Man With A Movie Camera is a Russian film originally made in 1929 by filmmaker Dziga Vertov.
Man With A Movie Camera: The Global Remake, not to be confused with the former, was created by Perry Bard, an artist who grew up in Quebec City, and currently lives in New York.
The film is silent, black and white, and Vertov’s work in this film is famous for all of the cinematic techniques that he used and invented.
Russian cinema is fascinating, but what Bard chooses to do with this film is — if I may be so bold — much more interesting. Bard has broken down Vertov’s film into segments and has asked filmmakers from all across the globe to reimagine these moments.
“The work,” Tom Kohut writes in an explanation of this project, “explores the capabilities of the internet to achieve global collaboration by encouraging culturally diverse participation and by developing software which accepts input from many sources from mobile phone to screen-grab.”
And filmmakers answered Bard’s call.
“To date, filmmakers from Beirut, Mexico City, Rio De Janeiro, Tokyo, Tel Aviv, Yekaterinburg, and Belgrade have all uploaded their reimagined Man With A Movie Camera segments,” says Kohut.
People from all across the world have watched this movie, have taken the bits and pieces given to them by Bard, and have made them their own. There is something spectacular, something beautifully interactive and global about this project. It draws pointed attention to the reality that our world, in this technological era, is much smaller than we realize. Artists are encouraged to come together to collectively create. This gesture on its own is stunning and this kind of collaboration is breathtaking.
Why did Bard choose to reimagine this particular film, Man With A Movie Camera?
“Man With A Movie Camera was selected,” says Kohut, “because of Vertov’s intentions to document daily activities. The film itself is a database of shots structured around a day from sunrise to sunset. That day is synthesized using footage from three different cities and interrupted by a second narrative, which is the diary in the life of a cameraman (a worker). It is edited in anything but a linear fashion using techniques as sophisticated as today’s video editing softwares. In creating the database version Vertov’s experiment marches into the 21st century raising issues about media production in the age of YouTube.”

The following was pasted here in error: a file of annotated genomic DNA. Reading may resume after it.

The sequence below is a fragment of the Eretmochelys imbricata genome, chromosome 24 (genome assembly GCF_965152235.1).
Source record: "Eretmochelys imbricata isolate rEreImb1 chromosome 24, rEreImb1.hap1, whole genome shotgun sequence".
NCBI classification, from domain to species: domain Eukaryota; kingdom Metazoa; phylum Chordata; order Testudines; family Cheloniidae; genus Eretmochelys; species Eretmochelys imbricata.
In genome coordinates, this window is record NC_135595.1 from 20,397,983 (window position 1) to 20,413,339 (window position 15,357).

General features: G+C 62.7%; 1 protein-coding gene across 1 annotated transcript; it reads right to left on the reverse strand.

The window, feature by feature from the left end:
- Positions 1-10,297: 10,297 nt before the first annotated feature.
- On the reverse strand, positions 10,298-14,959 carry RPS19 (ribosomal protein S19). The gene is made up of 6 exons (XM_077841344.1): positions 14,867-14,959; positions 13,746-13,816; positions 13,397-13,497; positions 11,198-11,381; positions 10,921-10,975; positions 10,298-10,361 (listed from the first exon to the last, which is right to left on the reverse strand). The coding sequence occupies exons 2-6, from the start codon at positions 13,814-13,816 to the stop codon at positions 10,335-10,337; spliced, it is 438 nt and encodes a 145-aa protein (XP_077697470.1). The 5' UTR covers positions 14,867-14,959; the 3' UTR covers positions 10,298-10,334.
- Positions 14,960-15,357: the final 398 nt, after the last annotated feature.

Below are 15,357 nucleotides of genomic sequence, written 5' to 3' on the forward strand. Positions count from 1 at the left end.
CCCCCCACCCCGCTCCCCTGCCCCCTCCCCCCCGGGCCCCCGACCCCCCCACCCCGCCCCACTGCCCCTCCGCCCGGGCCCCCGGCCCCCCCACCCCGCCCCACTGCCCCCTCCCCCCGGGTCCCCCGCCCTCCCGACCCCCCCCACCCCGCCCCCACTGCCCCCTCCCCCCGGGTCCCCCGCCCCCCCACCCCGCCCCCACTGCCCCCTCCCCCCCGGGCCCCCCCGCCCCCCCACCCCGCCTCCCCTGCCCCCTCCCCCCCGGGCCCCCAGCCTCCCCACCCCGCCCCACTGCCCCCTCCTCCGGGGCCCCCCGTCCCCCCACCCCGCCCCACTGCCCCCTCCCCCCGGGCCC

The Global Remake project is currently on display at the aceart gallery — 290 McDermot — and can be experienced online at dzigaperrybard.net. With the help of software designer John Wier, everyone can upload his or her own version of the many different segments of this film.
“These new ‘crowdsourced’ clips interact with the source material in a number of ways in some cases, they simply replicate the film or translate the depicted actions into contemporary terms,” says Kohut. “Other uploaded clips are more formalist, either replicating the kinetic actions of the Vertov work or reconfigurating at an abstract level the shapes and forms captured by the original film, while others offer critical commentary of their source material.”
Silent films may be a dull business, black and white movies shot with gimbals for shaky hands might be out-of-style and subtitles may irritate even the most patient movie viewer. What Bard is doing with this black and white, silent, Russian film, however, renders all of these mild objections obsolete. It pulls ideas, culture and creativity into the space where an old movie used to be.
Man With A Movie Camera: The Global Remake will be on display at aceartinc, located on the second floor of 290 McDermot, from Feb. 2 until Feb. 23.